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Economic growth is projected to pick up in 2017 and 2018, driven by stronger external demand and a recovery in agriculture following the end of El Niño. The current account deficit remains high, but is projected to narrow gradually as the sharp peso depreciation contains imports and spurs non-traditional exports. Inequalities remain high despite a slight decline in unemployment.
Inflation remains high but is declining as the effects of temporary shocks, such as the past depreciation and weather-related agricultural price hikes, have started to wane. The central bank raised interest rates earlier in the year and managed successfully to contain inflation expectations. Monetary policy can ease gradually as inflation continues to decline. Approving the financial conglomerates law can help reduce risks. Structural reforms in education, health and infrastructure, and reducing informality with reforms in non-wage labour costs, should make growth broader based and more inclusive.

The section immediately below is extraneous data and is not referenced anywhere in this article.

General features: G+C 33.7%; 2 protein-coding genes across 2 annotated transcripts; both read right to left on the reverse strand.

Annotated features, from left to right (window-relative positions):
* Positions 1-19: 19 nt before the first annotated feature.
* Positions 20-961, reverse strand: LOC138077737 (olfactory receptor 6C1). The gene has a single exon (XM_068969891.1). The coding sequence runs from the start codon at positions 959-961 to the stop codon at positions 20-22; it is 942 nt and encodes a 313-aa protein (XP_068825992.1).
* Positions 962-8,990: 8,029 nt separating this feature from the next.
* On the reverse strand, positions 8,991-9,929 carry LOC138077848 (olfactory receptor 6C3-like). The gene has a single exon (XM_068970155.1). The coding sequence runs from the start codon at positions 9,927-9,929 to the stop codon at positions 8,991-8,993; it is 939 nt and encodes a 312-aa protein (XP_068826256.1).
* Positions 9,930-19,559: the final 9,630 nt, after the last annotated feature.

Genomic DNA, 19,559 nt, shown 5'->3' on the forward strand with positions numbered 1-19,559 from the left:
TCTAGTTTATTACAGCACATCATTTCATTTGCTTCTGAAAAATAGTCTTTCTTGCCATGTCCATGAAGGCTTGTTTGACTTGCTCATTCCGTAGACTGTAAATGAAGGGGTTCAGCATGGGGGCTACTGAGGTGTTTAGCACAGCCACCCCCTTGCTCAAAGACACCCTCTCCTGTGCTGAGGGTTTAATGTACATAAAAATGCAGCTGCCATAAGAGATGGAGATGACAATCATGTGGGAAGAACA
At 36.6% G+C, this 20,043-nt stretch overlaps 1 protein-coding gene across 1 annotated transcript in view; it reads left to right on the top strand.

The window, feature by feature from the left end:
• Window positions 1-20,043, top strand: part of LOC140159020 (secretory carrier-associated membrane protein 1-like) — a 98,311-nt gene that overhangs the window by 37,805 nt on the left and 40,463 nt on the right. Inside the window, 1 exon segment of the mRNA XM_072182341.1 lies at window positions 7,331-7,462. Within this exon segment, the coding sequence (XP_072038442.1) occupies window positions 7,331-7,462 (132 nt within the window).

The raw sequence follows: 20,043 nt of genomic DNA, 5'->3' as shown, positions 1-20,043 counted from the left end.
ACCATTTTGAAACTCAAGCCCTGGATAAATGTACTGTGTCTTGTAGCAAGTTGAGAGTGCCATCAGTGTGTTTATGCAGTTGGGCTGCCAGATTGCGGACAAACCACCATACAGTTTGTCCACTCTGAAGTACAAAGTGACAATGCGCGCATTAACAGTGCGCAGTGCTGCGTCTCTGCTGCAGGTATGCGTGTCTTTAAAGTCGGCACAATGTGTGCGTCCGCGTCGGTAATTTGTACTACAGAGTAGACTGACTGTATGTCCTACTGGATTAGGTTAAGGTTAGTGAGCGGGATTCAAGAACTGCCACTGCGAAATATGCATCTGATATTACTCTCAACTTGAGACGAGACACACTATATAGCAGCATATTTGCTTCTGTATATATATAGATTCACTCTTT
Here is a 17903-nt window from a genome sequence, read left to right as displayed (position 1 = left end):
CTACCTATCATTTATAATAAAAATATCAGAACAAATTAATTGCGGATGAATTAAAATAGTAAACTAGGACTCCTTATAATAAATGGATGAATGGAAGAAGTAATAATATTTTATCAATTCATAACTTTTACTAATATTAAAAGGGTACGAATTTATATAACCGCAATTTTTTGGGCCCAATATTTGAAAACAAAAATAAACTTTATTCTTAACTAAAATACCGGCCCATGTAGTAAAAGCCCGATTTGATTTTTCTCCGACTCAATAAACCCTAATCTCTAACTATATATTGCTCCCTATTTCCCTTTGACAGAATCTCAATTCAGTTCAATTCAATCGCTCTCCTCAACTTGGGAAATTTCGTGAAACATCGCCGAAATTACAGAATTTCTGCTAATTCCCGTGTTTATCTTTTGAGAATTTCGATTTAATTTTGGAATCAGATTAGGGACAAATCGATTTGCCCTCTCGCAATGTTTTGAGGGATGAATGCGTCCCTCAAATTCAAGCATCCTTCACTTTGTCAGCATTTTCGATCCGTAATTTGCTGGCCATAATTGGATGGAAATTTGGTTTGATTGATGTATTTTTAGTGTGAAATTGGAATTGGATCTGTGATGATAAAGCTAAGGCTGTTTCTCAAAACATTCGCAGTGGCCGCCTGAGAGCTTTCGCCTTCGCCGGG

Fiscal consolidation should continue, in line with the fiscal rule, to maintain credibility. The economic slowdown and the fall in oil prices have cut revenues, while peso depreciation has pushed up debt and interest spending. Revenues are projected to decrease further in the medium term as temporary taxes expire. The government has responded by introducing a comprehensive tax reform, and by reducing public spending and investment. The approval of the tax reform by the legislative assembly is crucial to raise revenues, boost growth and deal with social challenges.